Date of Award

January 2018

Document Type


Degree Name

Medical Doctor (MD)



First Advisor

Albert Ko



Adeolu Aromolaran, B.Sc., Joseph Lim, Ph.D., Federico Costa, Ph.D., Albert Ko, M.D. Department of Epidemiology of Microbial Diseases, Yale University School of Public Health, New Haven, CT.

In 2015, Brazil experienced an outbreak of Zika-associated microcephaly that disproportionately affected the states in the northeast. These states have very low socioeconomic status (SES) when compared to other regions in Brazil. Multiple hypotheses have been proposed to explain this geographic cluster (site of introduction of Zika virus (ZIKV), environmental factors, interaction with other viruses and lower socioeconomic status). However, there is a paucity of data regarding the link between SES and Zika-associated microcephaly. Therefore, we aim to describe and compare the burden of microcephaly at a public hospital (hospital 1) which serves patients of low SES and a private hospital (hospital 2) with a patient population of high SES. We implemented active surveillance at both hospitals to investigate microcephaly cases from October 1, 2015 – January 31, 2016. Clinical evaluation and diagnostic tests were performed for 85 infants with microcephaly and serological screening was performed on their mothers. We also conducted a serosurvey of 362 mothers of non-microcephaly controls. We found that maternal (ZIKV) seroprevalence varied widely between the hospitals in this period. Hospital 1 had a high sample adjusted prevalence of 63.9% (95%CI-60.3-67.5) when compared to hospital 2, 18.7% (95%CI-15.9-21.5) (p<0.01). ZIKV exposed mothers in hospital 1 also had a significantly higher microcephaly prevalence of 17.8% (95%CI-14.3-22.1) than hospital 2 in which prevalence was 5.6% (95%CI-2.8-11.3) (p<0.01). Analysis of the cases of microcephaly suggests that their presentations were uniformly severe across both hospitals. Among these infants, 49% had severe microcephaly and 71% of infants evaluated had evidence of Congenital Zika Syndrome (CZS). In conclusion, we found that patients at the public hospital experienced a higher burden of Zika-associated microcephaly than the private hospital. Resources that are aimed at the care and prevention of CZS-associated microcephaly should focus on vulnerable populations with low SES.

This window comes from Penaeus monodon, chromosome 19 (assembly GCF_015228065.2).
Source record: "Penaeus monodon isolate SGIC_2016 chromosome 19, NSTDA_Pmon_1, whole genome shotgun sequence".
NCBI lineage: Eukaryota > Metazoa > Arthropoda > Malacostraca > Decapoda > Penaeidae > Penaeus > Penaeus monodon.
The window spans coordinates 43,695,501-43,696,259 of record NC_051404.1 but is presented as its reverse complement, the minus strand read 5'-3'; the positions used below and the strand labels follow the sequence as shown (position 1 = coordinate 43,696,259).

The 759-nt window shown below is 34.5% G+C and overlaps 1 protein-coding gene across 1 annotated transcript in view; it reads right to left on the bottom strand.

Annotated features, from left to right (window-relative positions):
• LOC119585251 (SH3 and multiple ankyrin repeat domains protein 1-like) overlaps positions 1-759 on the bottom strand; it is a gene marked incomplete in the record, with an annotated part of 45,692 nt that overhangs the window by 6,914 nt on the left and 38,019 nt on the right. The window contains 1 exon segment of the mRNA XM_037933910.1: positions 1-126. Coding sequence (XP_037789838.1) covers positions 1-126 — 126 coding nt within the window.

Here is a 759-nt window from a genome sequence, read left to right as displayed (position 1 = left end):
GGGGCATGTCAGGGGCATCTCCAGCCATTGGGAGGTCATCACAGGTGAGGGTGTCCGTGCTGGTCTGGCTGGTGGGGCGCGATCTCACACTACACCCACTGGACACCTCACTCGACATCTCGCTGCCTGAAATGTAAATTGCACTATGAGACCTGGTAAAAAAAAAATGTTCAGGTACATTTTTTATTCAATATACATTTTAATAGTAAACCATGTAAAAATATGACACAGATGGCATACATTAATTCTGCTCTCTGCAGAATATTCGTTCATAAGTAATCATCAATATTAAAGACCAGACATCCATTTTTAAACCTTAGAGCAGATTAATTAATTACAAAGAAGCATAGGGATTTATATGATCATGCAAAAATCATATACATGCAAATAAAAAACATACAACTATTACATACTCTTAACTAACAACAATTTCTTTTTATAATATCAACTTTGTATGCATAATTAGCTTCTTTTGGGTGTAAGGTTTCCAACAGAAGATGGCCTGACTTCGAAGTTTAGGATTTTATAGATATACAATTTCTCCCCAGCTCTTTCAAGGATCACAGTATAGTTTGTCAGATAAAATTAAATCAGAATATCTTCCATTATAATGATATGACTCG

This thesis is restricted to Yale network users only. It will be made publicly available on 06/25/2100